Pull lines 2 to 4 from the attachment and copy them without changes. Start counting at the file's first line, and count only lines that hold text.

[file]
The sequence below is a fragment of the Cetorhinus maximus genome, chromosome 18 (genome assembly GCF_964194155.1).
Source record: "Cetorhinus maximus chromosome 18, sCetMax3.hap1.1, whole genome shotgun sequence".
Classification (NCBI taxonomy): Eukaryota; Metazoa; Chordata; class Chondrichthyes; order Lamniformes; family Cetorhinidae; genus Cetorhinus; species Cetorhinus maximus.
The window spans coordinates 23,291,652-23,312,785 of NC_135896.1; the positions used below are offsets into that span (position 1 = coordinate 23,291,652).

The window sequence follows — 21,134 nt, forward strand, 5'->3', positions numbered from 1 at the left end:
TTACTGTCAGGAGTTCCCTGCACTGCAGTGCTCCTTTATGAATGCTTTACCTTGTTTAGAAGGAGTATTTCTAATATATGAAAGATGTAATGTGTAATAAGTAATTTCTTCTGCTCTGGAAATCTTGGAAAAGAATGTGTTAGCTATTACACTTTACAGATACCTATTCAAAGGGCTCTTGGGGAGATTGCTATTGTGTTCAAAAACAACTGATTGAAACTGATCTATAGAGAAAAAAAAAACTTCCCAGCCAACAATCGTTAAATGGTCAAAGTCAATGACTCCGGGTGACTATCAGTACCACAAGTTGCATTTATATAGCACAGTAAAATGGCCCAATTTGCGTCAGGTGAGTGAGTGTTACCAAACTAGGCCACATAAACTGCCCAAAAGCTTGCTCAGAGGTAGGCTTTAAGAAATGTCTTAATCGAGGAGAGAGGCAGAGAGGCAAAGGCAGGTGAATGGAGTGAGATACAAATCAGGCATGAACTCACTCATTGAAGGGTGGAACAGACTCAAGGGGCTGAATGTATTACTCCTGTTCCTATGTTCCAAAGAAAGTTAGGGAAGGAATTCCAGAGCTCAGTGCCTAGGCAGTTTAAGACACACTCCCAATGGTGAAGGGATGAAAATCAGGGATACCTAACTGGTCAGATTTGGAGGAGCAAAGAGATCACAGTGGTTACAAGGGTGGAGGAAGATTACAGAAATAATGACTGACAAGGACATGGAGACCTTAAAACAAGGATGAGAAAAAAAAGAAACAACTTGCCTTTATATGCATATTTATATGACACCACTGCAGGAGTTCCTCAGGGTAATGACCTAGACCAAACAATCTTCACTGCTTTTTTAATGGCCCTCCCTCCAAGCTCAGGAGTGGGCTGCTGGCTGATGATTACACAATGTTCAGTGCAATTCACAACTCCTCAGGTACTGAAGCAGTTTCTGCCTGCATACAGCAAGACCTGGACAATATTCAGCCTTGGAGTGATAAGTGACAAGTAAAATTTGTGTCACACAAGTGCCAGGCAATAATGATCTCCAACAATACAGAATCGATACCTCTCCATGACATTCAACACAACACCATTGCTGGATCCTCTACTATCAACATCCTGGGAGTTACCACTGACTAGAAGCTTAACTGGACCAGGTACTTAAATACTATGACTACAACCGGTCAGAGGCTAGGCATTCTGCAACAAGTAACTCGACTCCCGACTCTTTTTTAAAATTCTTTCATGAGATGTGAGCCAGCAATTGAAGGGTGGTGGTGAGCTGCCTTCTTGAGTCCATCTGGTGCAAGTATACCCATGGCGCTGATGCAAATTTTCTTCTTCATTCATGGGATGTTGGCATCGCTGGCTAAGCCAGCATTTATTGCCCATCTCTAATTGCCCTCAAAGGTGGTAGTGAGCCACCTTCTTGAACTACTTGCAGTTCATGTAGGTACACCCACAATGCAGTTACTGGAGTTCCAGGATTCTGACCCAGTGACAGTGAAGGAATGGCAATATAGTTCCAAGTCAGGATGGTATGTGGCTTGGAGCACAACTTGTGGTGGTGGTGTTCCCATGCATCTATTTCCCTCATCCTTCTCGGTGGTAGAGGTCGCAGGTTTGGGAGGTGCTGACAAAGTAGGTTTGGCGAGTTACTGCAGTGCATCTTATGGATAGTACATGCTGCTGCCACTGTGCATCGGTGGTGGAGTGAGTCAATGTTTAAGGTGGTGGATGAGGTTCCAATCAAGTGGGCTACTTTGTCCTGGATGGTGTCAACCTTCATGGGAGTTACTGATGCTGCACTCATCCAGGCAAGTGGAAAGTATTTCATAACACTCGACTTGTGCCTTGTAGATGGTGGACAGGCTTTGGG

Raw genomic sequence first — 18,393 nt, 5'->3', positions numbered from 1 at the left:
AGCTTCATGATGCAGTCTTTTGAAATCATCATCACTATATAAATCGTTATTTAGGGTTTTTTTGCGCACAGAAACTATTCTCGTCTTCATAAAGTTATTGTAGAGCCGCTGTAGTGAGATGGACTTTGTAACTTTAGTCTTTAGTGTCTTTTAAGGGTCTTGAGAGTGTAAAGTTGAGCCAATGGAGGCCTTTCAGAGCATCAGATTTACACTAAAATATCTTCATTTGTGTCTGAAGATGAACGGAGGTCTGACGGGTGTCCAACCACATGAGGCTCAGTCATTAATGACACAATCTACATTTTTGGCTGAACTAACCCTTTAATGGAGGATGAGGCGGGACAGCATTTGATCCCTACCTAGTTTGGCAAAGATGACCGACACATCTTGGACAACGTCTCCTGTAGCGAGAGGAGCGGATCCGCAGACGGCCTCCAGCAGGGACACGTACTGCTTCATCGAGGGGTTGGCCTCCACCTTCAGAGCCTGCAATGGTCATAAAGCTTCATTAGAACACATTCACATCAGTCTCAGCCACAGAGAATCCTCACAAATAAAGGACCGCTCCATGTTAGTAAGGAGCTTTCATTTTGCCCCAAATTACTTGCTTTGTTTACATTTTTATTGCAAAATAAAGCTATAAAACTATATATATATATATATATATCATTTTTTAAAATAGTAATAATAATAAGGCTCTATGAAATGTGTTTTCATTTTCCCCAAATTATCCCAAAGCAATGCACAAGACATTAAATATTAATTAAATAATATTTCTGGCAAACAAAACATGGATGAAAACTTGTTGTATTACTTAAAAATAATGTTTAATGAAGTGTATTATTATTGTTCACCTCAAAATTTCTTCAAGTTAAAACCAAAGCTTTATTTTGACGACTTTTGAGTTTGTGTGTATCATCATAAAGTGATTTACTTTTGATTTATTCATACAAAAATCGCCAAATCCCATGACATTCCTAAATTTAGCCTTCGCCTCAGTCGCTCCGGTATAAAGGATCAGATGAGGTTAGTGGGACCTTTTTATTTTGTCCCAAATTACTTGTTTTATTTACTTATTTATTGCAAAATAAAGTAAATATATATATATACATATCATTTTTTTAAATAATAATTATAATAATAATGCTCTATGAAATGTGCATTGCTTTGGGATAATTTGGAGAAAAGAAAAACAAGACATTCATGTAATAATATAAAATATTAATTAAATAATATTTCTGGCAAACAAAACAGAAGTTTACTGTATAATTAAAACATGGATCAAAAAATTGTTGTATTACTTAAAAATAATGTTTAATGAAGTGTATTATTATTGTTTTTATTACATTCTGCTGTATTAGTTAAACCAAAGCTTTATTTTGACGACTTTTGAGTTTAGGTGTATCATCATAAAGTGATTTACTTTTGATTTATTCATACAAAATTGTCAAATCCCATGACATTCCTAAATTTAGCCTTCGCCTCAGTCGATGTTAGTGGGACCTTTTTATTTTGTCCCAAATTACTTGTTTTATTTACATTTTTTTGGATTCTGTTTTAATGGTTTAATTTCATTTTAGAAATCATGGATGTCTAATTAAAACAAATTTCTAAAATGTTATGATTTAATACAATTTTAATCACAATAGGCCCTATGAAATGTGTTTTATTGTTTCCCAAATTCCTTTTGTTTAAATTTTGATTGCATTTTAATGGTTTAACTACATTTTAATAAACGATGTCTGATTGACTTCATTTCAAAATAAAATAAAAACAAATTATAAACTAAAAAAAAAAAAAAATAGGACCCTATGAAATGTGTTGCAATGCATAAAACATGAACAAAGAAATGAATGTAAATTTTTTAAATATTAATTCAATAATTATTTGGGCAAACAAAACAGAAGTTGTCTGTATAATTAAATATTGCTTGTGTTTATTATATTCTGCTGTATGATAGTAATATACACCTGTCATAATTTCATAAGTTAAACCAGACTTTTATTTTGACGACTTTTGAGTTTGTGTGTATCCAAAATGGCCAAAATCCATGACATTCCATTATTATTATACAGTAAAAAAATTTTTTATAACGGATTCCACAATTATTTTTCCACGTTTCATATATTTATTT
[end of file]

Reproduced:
Source record: "Cetorhinus maximus chromosome 18, sCetMax3.hap1.1, whole genome shotgun sequence".
Classification (NCBI taxonomy): Eukaryota; Metazoa; Chordata; class Chondrichthyes; order Lamniformes; family Cetorhinidae; genus Cetorhinus; species Cetorhinus maximus.
The window spans coordinates 23,291,652-23,312,785 of NC_135896.1; the positions used below are offsets into that span (position 1 = coordinate 23,291,652).